WALKING TALL- 1973

JOE DON BAKER, FELTON PERRY, BRUCE GLOVER, GENE EVANS

Buford Pusser, a former wrestler, along with his family, moves back to his boyhood town. There, he finds drugs, prostitution and corrupt law officials. He decides to run for sheriff and wins. Pusser then goes on a crusade to rid the town of its criminal elements...including the corrupt lawmen and judges. Trying to take down the crime syndicate turns into a bloody quest for revenge as Buford is shot, stabbed and beaten multiple times. His refusal to back off results in the brutal murder of his wife.

Baker's most memorable role and he's intense as all hell commanding your attention in every scene he's in. Most notable is his apparent slow descent into madness as his attempts at ridding his town of crime slowly becomes his search for vengeance. Both sides constantly one up each other. The vicious crooks sneak attack Pusser and his family at every turn and Pusser returns the favor in kind. Some of the most brutal and bloody encounters ever caught on film. The movie's sadistically violent tone is heightened by a foreshadowed, but still shocking attack on Pusser and his wife during the conclusion. Although Pusser, his face shattered by gunfire, manages one final act of retribution, the film ends with the fact that some of them got away.

It's here, during the closing moments, after everything Pusser has done for the town, that the townspeople finally band together and burn the remains of the bar to the ground.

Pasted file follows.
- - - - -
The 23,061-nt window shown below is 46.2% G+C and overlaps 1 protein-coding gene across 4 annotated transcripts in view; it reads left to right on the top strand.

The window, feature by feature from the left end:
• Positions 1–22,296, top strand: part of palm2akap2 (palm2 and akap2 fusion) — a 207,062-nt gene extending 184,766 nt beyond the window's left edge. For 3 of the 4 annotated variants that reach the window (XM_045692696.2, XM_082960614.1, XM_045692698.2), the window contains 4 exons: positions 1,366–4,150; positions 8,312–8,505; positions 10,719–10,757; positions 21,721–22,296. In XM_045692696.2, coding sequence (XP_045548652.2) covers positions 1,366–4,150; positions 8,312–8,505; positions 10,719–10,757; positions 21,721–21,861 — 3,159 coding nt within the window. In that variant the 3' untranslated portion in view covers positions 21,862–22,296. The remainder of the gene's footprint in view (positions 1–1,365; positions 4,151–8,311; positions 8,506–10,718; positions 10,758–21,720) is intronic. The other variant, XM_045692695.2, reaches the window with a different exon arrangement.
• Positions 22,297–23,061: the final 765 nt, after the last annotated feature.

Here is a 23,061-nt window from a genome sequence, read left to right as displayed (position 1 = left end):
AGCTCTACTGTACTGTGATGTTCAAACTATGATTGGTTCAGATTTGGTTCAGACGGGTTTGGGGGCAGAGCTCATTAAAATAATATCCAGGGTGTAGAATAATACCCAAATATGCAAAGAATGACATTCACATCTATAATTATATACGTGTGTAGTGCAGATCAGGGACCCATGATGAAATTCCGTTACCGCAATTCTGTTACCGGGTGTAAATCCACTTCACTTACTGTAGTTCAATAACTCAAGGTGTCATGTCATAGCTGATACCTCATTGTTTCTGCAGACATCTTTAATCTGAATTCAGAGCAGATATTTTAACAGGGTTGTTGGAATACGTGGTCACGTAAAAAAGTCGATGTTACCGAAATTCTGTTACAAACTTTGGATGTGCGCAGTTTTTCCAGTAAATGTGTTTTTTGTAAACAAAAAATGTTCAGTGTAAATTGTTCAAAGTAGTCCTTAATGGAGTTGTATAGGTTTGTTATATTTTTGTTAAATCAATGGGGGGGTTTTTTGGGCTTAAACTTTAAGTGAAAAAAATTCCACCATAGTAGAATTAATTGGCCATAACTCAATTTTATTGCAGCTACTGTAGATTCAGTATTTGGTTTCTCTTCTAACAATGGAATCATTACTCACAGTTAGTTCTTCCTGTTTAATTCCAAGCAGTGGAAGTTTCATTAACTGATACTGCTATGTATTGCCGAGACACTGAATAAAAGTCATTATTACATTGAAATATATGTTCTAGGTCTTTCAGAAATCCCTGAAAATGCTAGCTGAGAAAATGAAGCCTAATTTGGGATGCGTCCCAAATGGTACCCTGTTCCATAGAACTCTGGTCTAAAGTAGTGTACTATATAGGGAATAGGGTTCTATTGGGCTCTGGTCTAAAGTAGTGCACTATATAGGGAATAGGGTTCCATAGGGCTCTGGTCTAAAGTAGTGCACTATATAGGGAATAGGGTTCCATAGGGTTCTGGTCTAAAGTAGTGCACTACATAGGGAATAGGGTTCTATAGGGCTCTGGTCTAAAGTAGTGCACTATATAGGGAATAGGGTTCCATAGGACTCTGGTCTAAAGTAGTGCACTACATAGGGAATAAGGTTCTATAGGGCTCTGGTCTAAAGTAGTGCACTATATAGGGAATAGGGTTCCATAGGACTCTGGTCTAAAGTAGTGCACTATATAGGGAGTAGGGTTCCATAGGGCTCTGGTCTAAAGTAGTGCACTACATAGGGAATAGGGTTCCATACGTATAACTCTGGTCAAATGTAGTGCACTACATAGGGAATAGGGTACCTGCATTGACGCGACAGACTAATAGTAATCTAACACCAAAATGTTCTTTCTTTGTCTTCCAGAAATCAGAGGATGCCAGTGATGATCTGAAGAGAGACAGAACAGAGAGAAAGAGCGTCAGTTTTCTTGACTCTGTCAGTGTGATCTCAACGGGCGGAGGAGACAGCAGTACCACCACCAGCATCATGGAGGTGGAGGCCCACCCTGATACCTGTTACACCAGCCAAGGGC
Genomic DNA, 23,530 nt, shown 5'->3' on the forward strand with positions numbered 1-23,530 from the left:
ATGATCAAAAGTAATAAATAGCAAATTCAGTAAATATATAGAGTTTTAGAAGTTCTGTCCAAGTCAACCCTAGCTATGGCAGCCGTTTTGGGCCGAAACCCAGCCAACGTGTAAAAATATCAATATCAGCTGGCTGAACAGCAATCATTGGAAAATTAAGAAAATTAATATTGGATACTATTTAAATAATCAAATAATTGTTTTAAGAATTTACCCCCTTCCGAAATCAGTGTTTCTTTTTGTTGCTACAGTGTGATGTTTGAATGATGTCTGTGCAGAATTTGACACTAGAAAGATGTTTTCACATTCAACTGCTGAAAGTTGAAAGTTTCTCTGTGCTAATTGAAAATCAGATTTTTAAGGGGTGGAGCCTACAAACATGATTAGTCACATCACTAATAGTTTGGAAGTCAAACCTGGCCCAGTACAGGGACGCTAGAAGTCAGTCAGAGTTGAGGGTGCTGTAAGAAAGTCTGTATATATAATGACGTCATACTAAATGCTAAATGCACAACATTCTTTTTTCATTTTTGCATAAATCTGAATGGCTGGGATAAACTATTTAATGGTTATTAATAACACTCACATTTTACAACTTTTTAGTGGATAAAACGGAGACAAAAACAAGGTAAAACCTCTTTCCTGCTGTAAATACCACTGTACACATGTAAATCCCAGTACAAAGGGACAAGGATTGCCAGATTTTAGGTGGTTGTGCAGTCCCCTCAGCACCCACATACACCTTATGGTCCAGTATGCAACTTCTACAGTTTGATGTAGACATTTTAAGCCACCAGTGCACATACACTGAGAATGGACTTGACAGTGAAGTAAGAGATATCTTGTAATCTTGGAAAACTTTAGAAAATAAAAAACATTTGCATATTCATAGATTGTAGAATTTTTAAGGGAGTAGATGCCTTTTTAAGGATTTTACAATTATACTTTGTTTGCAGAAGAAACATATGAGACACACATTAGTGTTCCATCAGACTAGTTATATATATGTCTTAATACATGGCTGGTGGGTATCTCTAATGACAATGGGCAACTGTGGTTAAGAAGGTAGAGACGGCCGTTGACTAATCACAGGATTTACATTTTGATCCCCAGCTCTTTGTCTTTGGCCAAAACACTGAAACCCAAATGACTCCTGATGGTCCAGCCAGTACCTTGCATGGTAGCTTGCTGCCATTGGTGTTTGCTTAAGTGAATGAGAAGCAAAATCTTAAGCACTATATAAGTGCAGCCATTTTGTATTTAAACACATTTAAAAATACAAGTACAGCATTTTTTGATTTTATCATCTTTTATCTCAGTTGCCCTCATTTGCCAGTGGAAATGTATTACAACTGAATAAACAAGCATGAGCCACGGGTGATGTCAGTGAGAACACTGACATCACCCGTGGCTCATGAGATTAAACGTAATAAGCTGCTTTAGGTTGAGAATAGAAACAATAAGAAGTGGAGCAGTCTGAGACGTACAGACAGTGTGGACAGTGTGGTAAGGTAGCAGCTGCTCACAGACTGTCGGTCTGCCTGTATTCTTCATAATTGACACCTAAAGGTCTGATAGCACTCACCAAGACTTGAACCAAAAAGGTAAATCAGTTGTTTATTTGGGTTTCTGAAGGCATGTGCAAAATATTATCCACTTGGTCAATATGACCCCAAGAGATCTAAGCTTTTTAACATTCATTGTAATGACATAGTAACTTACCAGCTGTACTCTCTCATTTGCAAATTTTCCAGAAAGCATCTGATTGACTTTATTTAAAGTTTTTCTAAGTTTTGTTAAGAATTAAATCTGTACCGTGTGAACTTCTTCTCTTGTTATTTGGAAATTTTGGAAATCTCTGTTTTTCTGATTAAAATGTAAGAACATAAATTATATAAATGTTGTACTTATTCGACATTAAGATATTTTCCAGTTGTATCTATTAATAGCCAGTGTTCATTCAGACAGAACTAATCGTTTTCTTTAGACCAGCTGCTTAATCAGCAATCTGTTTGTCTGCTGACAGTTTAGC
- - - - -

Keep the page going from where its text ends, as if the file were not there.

A huge box office hit and one of the greatest drive-in movies ever made. Its success guaranteed a sequel would follow. For some reason or another, Baker did not return for the second film. Supposedly, the real Buford Pusser was going to play himself, but he died under mysterious circumstances in a car accident shortly before filming was to begin. Instead, the imposing Bo Svenson took over. Although the second film tones down the violence, Svenson makes the role his own and especially shines in the third film which returns to the bloody shenanigans of the first film.



Baker can also be seen in 1969's GUNS OF THE MAGNIFICENT SEVEN playing a one armed gunslinger. His role here is memorable only his death scene is a bit abrupt. He's also in the film WELCOME HOME SOLDIER BOYS (1971), about a group of Nam vets going on a killing spree in their hometown. One of a handful of violent action pictures made as a response to the Vietnam War.

Lief Garrett, who plays Pusser's young son, also appears along with Gene Evans, in 1974's DEVIL TIMES FIVE about a group of vacationers at a getaway in a snow bound estate who find five kids lost in the snow. It turns out the kids are from an insane asylum and they go about killing off the cast of adults in gory ways including a nifty piranha's-in-the-bathtub bit. He would later go on to a brief career on the disco charts.

Someone I know who claims to know the Pusser family said that Buford only rebelled against the criminals when they refused to continue paying him bribe money.

WALKING TALL would also garner TV movie and a short lived TV show in which Svenson also took part. A really bad remake would surface in 2004 that attempted to make a mockery of the original.

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« Reply #19 on: May 22, 2007, 03:23:48 PM »

I remember seeing Walking Tall in the theater.  A family friend had taken me and my brother.  It was probably the first R rated film I had seen.  I was 10 or 11.  I remember feeling anxious and looking down on some of those scenes.  During its run, it was quite a phenomenon at the box office.  Shortly after Walking Tall, I had a family member take me to an art theater for a double feature of Deliverance and A Clockwork Orange.  I was about the same age.  I remember the theater owner tried to discourage the person I was with from taking me in.  Needless to say, I really got an eyefull with those films as well.

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« Reply #20 on: May 22, 2007, 03:35:40 PM »